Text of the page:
Team 8

Coach: Ryan Bernardi

 

#8: 5’8 ’22 Vansh Nishchal (Charlotte, NC)

Starting things off, we look at a player that stood out with his strong motor and ability to operate within the team concept, Vansh Nishchal. He’s a wiry guard prospect that knows how to play his role and make plays for others while taking advantage of easy scoring opportunities. He’s a solid rebounder for his size and showed intensity with his transition defense. Next in his development process is working on his ability to penetrate to the basket, as it would open up his offensive game tremendously. Coach Bernardi on Nishchal: “Vansh was an awesome kid that was a pleasure to coach. Despite not having the most natural abilities, Vansh played really hard and made all the right plays. He needs to get his handle tighter and become stronger to make an impact. I would like to see him be more aggressive on the catch as well.” Nishchal represents the notion “heart over height” and displays a strong work ethic, so it’ll be exciting to watch his continued growth going forward.

 

#10: 5’9 ’22 Isaiah Tate (Kings Mountain, NC)

Next, we look at a player that showcased a lot of very useful skills and a solid amount of upside at camp, Isaiah Tate. He’s a young, slightly undersized guard prospect that made a pretty strong impression with his passing instincts and unselfish ability as a floor general. Tate did a great job of playing within the team concept and outworking his assignment on both ends of the floor. Next in his development process is working on his ability to finish, as it would make him an even tougher assignment upon entering the paint. Coach Bernardi on Tate: “Isaiah has unbelievable court vision. He threw transition passes, roll passes, and drove and handled extremely well! He has a high-arching shot that seemed streaky throughout the day. He got hot in the second half of game one, but did not shoot it well for the rest of the day. At his size, becoming a knockdown shooter will be important. He was a pleasure to coach, as he listened and played with great effort.” Tate is young and showed some quality flashes during his time at camp, so we’ll be monitoring his progression over these next few years.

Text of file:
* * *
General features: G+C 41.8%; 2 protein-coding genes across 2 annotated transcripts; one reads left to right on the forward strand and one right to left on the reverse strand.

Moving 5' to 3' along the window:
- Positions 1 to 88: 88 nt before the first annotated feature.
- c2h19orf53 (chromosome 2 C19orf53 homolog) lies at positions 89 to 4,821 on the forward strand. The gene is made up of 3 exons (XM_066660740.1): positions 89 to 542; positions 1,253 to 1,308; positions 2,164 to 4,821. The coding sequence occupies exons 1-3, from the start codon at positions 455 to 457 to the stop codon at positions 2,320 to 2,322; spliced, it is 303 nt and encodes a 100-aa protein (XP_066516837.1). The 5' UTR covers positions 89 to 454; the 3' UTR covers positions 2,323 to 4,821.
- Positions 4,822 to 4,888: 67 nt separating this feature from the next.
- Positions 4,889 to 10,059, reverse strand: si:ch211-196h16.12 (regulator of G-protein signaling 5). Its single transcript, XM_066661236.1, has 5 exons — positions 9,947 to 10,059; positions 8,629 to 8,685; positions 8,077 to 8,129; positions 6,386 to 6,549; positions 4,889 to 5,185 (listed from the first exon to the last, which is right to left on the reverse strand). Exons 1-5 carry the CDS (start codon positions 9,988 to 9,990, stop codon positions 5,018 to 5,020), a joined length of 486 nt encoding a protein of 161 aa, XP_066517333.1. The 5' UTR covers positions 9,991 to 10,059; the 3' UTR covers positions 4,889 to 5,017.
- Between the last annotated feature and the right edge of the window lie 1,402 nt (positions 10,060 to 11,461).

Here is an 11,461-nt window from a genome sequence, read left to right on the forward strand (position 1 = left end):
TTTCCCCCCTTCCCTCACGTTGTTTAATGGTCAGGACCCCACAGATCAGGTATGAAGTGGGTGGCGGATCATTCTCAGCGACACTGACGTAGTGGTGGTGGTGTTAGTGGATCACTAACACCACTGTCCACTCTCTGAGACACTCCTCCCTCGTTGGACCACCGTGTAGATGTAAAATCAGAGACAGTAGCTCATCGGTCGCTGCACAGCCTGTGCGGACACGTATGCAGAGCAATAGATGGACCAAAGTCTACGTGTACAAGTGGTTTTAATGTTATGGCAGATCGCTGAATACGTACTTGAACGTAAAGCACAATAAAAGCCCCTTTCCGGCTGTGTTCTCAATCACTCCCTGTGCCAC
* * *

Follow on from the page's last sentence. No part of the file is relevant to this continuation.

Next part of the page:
#27: 6’0 ’20 Arrington Jones (Winston-Salem, NC)

Moving onto a player that continually stands out with his incredible leadership ability, Arrington Jones. He’s a smart, team-first point guard prospect with an excellent blend of scoring and playmaking instincts. Jones scores the ball efficiently from all three levels and did a terrific job of forcing turnovers during his time at camp. Next in his development process is working on his consistency in catch-and-shoot situations, as it would make him an even tougher offensive threat. Coach Bernardi on Jones: “Arrington is a stud. He was all about coming away with team wins. He is an extremely explosive athlete that plays with great bursts of speed. I was really impressed with how he drove and kicked at the right time or finished when the time was right. He has natural leadership abilities and worked hard to motivate his teammates. He has good shooting form but did not shoot it great today.” Jones has all the tools to be a quality scholarship-level prospect, especially if he continues to stand out throughout the upcoming calendar year.

 

#28: 6’0 ’21 Cosimino Pagano (Oak Ridge, NC)

Continuing onto a player that made a quality impression with his ability to shoot the ball, Cosimino Pagano. He’s an off-guard with a solid frame and an understanding of how to move and operate without the ball. Pagano is a capable shooter and spot-up threat that was able to put the ball on the floor decently well. Next in his development process is working on his ability to make plays for others, as it would make him a more complete offensive threat. Coach Bernardi on Pagano: “Cosimino needs to play harder to make a greater impact on the game. He does not consistently spring back on defense. He shoots the ball well from three-point territory and has good footwork when driving the ball. He was very coachable and took criticism well but would like to see him be a better teammate. He can develop into a knockdown shooter for maximum impact.” Pagano has some useful skills and could become a productive high school player within the next year or so, especially if he continues to work.

 

#47: 6’3 ’19 Antonio Dupree (Hope Mills, NC)